Devendra Fadnavis, Chief Minister of Maharashtra said, financial literacy and financial knowledge gives more power to citizens and help them understand investment risk and returns better. “Our government would like to work with institutions like Moneylife Foundation to make people financially literate. In addition, based on the ground level inputs from such institutions, we would also like make policies for investors. This will make people understand the difference between gain and loss on their investment,” he said while speaking to a packed audience at Moneylife Foundation’s 5th Anniversary in Mumbai.
Addressing a crowd of over 700 prominent citizens, businessmen, activists and whistle-blowers, the Chief Minister said, “Financial inclusiveness requires financial literacy. People are always in need of an instrument for saving. However, most of the time, they do not look at the ‘scheme’ or who and why is he offering such a higher returns. People do not even look at similar instruments in the market. We simply get attracted at higher interest rates without checking credentials of the offering party, and several times this ends it severe losses for investors.”
“एक आदमी था वह सौ रुपये का माल पचास में बेचकर लखपती बन गया. किसीने पूछा ये कैसे हुआ? तो बोले, पहले वह करोड़पती था! (There was a man who became millionaire by selling an item worth Rs100 at Rs50. Someone asked, how is this possible? He was billionaire before!!),” the CM said in a lighter vein, warning investors to be aware about the fact that nobody is in the market to give ‘fancy or sky high returns’.
Talking about Ponzi and money circulation schemes, Mr Fadnavis said, “Maharashtra is among the earliest states to put in place an act to save depositors. The Maharashtra Protection of Interests of Depositors Act provides for a competent authority, a special court in each district, attachment of properties, a wider definition of the term “deposit” and imprisonment of up to six years.”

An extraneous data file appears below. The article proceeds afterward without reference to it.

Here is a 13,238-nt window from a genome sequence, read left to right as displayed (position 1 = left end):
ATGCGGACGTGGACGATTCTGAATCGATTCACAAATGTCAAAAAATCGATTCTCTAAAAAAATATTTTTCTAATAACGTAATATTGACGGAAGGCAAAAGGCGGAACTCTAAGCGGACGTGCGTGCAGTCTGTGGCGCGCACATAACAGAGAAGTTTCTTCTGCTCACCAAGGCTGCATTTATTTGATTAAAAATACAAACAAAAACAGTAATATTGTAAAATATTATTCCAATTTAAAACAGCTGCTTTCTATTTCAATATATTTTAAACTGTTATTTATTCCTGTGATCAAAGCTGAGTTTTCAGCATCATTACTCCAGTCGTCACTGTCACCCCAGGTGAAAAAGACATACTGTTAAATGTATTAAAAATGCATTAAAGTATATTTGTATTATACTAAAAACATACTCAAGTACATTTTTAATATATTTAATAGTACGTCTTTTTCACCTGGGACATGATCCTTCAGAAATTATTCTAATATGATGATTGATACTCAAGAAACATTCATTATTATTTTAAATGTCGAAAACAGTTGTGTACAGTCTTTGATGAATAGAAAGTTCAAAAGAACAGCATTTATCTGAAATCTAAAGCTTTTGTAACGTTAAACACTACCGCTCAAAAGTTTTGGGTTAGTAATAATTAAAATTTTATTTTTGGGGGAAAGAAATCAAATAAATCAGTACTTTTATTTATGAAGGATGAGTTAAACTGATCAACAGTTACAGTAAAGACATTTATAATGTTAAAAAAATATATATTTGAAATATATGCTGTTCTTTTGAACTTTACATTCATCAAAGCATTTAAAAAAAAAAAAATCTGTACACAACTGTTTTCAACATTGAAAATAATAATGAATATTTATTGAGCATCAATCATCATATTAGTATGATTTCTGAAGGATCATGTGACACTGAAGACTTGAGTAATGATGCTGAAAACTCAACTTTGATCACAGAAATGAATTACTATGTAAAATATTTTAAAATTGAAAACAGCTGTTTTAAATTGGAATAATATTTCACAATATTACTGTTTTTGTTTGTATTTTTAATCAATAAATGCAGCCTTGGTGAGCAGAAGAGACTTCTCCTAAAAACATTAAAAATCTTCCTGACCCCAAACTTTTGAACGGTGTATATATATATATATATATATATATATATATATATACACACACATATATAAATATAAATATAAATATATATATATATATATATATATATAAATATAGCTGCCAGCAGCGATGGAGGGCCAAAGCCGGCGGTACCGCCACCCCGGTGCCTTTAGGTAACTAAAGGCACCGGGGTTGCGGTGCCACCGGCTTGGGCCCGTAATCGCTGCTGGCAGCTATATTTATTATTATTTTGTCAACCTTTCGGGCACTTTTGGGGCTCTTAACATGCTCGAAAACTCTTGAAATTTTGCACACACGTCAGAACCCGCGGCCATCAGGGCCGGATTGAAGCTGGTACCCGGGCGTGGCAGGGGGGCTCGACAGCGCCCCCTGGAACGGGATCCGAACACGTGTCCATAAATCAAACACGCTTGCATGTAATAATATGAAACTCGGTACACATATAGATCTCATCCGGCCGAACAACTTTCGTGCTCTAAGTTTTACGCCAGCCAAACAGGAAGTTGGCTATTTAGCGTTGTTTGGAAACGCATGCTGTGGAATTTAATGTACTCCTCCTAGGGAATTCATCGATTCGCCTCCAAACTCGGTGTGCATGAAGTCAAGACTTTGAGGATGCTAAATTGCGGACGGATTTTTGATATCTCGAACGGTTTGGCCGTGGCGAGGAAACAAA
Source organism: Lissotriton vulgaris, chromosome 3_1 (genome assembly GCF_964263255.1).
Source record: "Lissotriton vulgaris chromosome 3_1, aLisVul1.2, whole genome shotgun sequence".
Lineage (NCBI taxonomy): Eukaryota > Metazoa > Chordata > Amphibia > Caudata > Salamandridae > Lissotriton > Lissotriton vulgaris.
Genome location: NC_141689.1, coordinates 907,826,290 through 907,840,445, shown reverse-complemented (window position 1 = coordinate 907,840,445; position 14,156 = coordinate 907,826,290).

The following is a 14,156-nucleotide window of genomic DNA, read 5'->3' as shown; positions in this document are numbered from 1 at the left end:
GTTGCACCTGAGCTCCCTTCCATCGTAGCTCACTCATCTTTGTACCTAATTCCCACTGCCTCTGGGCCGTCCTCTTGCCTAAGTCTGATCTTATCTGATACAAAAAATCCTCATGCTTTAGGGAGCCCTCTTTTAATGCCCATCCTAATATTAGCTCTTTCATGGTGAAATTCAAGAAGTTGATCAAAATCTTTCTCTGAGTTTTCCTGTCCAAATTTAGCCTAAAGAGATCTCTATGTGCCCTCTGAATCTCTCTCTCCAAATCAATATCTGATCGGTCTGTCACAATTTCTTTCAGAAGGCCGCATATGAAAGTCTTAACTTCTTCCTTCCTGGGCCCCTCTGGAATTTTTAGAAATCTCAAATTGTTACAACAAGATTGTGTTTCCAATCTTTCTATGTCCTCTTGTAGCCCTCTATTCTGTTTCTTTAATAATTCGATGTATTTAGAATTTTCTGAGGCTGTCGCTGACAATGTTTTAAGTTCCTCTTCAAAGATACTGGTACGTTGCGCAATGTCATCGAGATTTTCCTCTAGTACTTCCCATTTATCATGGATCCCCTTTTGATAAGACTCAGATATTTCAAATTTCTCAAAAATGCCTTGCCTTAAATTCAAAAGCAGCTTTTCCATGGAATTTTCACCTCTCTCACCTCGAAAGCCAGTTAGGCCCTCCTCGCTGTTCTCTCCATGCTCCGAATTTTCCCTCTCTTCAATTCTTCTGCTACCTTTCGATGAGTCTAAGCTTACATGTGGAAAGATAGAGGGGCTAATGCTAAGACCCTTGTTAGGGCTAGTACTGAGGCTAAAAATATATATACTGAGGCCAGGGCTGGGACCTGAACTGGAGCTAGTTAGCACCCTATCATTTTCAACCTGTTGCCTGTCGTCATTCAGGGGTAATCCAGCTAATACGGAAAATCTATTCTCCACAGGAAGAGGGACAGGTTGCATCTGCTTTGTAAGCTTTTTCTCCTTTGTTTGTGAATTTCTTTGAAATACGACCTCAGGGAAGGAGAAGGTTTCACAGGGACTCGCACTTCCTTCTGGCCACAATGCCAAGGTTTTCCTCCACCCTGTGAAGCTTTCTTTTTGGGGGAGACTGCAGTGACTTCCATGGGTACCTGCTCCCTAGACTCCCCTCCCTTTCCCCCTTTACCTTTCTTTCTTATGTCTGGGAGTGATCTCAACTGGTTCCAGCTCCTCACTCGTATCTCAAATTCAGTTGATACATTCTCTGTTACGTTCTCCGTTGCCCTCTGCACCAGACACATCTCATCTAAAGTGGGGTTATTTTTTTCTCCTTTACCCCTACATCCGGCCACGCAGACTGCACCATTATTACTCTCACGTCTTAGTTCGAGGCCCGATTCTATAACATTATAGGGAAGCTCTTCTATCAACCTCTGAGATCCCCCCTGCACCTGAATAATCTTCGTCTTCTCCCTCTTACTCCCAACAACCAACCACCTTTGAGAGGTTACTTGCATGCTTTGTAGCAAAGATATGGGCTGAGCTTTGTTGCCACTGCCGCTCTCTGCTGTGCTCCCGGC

“Soon, the state government is appointing a deputy collector to sell assets worth Rs5,000 crore seized from one of the biggest Ponzi operators in Maharashtra,” the CM announced.
Calling economic offences, especially using online media as biggest challenge emerging, Fadnavis explained how existing provisions in the Information Technology (IT) Act are making fast probe difficult in such cases. He said, “The IT Act mandates to register and probe any complaint by an officer not less than a police inspector (PI) rank. However, most the PIs joined the force before the IT Act and may not be tech savvy. At the same time, we have several police sub-inspectors (PSIs), who have sound knowledge and know how to use technology for investigations. We have requested the Centre to make suitable amendments in the IT Act to allow officers of PSI rank to register and probe online frauds.”
“Maharashtra, in the meantime, has decided to strengthen IT wing of police force and is training around 1000 officers on how to deal with IT related offences. This additional force would help us to prevent and crack such offences,” Mr Fadnavis added.
CM Fadnavis, who hails from Vidarbha region, said basic reason for farmer suicides in that area is due to absence of institutional credit. “Farmer suicides are directly connected with the availability of institutional credit. About 90% of banking activity in Maharashtra takes place in Mumbai, Thane and Pune area. This means, just 10% banking takes places in rest of the Maharashtra. This explains the low credit-deposit ratios in areas, where number of farmer suicides are higher.”
“Due to the absence of banking activities or institutional finance, farmer in regions like Vidarbha and Marathwada have no option but to take loan from private moneylenders. And when there is a single failure in crop, the farmer found it very difficult to get another option to rearrange credit from these moneylenders. This results in farmer suicide. However, economic growth is the real casualty in such regions caused by lack of widespread banking network or institutional credit,” Mr Fadnavis said.
Maharashtra Government has put out the draft of Right to Service (RS) Act or Maharashtra Guarantee of Public Services Act. In 2011, Mr Fadnavis had proposed the original draft, which stated that an official would be termed as ‘habitual defaulter’ after failing to provide service more than 50 times in a year.
He said, “We are inviting comments, views from government employees and citizens and would take a call based on the response. The Draft bill of Right to Services has been made public for suggestions and views and would be tabled in the budget session of State Legislature in March.”